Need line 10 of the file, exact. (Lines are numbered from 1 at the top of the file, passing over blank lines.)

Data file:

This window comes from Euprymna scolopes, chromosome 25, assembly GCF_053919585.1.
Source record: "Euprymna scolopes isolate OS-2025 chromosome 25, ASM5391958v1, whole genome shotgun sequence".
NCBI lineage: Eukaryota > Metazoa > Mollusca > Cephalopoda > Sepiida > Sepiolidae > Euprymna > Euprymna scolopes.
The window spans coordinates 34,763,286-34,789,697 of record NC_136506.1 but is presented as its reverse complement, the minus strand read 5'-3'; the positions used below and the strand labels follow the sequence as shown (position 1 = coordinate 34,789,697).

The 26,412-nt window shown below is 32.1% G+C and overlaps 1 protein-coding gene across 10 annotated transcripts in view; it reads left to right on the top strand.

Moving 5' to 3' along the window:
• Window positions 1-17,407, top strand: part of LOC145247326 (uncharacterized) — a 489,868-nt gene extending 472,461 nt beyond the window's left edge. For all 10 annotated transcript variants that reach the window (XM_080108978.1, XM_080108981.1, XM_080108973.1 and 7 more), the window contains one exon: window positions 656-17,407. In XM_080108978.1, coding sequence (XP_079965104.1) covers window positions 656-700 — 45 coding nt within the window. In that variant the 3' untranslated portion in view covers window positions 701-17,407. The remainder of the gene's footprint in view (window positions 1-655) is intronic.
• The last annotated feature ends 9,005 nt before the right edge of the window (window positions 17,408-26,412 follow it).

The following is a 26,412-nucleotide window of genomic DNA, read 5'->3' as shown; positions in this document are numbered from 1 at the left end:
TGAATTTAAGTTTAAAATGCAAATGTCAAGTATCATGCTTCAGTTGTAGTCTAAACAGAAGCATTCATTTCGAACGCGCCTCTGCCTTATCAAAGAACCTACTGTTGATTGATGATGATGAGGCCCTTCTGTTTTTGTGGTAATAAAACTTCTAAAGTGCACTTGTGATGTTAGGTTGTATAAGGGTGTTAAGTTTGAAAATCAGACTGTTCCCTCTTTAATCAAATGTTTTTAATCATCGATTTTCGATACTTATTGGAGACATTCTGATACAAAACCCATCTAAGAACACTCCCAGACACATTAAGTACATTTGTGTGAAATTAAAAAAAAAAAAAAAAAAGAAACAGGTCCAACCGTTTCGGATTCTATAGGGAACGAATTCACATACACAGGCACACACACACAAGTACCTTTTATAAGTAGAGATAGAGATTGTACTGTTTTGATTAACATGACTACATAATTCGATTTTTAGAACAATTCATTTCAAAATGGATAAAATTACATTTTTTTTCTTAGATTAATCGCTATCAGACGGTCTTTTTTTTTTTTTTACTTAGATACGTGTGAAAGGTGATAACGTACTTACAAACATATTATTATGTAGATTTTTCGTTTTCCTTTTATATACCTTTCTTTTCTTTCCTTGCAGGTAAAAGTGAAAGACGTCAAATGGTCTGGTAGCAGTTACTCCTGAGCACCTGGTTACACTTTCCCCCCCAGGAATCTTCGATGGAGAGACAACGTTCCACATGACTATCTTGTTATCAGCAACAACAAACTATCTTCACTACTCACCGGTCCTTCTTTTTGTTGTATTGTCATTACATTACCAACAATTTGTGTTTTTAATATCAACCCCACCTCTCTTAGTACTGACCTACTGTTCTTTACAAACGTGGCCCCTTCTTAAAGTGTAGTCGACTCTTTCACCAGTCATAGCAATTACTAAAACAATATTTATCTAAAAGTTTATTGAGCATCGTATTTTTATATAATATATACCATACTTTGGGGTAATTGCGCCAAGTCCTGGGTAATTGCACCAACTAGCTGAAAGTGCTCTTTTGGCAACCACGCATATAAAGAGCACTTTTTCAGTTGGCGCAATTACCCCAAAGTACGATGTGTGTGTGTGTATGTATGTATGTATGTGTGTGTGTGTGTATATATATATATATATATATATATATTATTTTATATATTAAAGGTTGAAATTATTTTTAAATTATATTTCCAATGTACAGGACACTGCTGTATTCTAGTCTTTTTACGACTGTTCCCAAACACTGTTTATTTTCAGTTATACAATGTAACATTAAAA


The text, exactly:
TGAATTTAAGTTTAAAATGCAAATGTCAAGTATCATGCTTCAGTTGTAGTCTAAACAGAAGCATTCATTTCGAACGCGCCTCTGCCTTATCAAAGAACCTACTGTTGATTGATGATGATGAGGCCCTTCTGTTTTTGTGGTAATAAAACTTCTAAAGTGCACTTGTGATGTTAGGTTGTATAAGGGTGTTAAGTTTGAAAATCAGACTGTTCCCTCTTTAATCAAATGTTTTTAATCATCGATTTTCGATACTTATTGGAGACATTCTGATACAAAACCCATCTAAGAACACTCCCAGACACATTAAGTACATTTGTGTGAAATTAAAAAAAAAAAAAAAAAAGAAACAGGTCCAACCGTTTCGGATTCTATAGGGAACGAATTCACATACACAGGCACACACACACAAGTACCTTTTATAAGTAGAGATAGAGATTGTACTGTTTTGATTAACATGACTACATAATTCGATTTTTAGAACAATTCATTTCAAAATGGATAAAATTACATTTTTTTTCTTAGATTAATCGCTATCAGACGGTCTTTTTTTTTTTTTTACTTAGATACGTGTGAAAGGTGATAACGTACTTACAAACATATTATTATGTAGATTTTTCGTTTTCCTTTTATATACCTTTCTTTTCTTTCCTTGCAGGTAAAAGTGAAAGACGTCAAATGGTCTGGTAGCAGTTACTCCTGAGCACCTGGTTACACTTTCCCCCCCAGGAATCTTCGATGGAGAGACAACGTTCCACATGACTATCTTGTTATCAGCAACAACAAACTATCTTCACTACTCACCGGTCCTTCTTTTTGTTGTATTGTCATTACATTACCAACAATTTGTGTTTTTAATATCAACCCCACCTCTCTTAGTACTGACCTACTGTTCTTTACAAACGTGGCCCCTTCTTAAAGTGTAGTCGACTCTTTCACCAGTCATAGCAATTACTAAAACAATATTTATCTAAAAGTTTATTGAGCATCGTATTTTTATATAATATATACCATACTTTGGGGTAATTGCGCCAAGTCCTGGGTAATTGCACCAACTAGCTGAAAGTGCTCTTTTGGCAACCACGCATATAAAGAGCACTTTTTCAGTTGGCGCAATTACCCCAAAGTACGATGTGTGTGTGTGTATGTATGTATGTATGTGTGTGTGTGTGTATATATATATATATATATATATATATTATTTTATATATTAAAGGTTGAAATTATTTTTAAATTATATTTCCAATGTACAGGACACTGCTGTATTCTAGTCTTTTTACGACTGTTCCCAAACACTGTTTATTTTCAGTTATACAATGTAACATTAAAA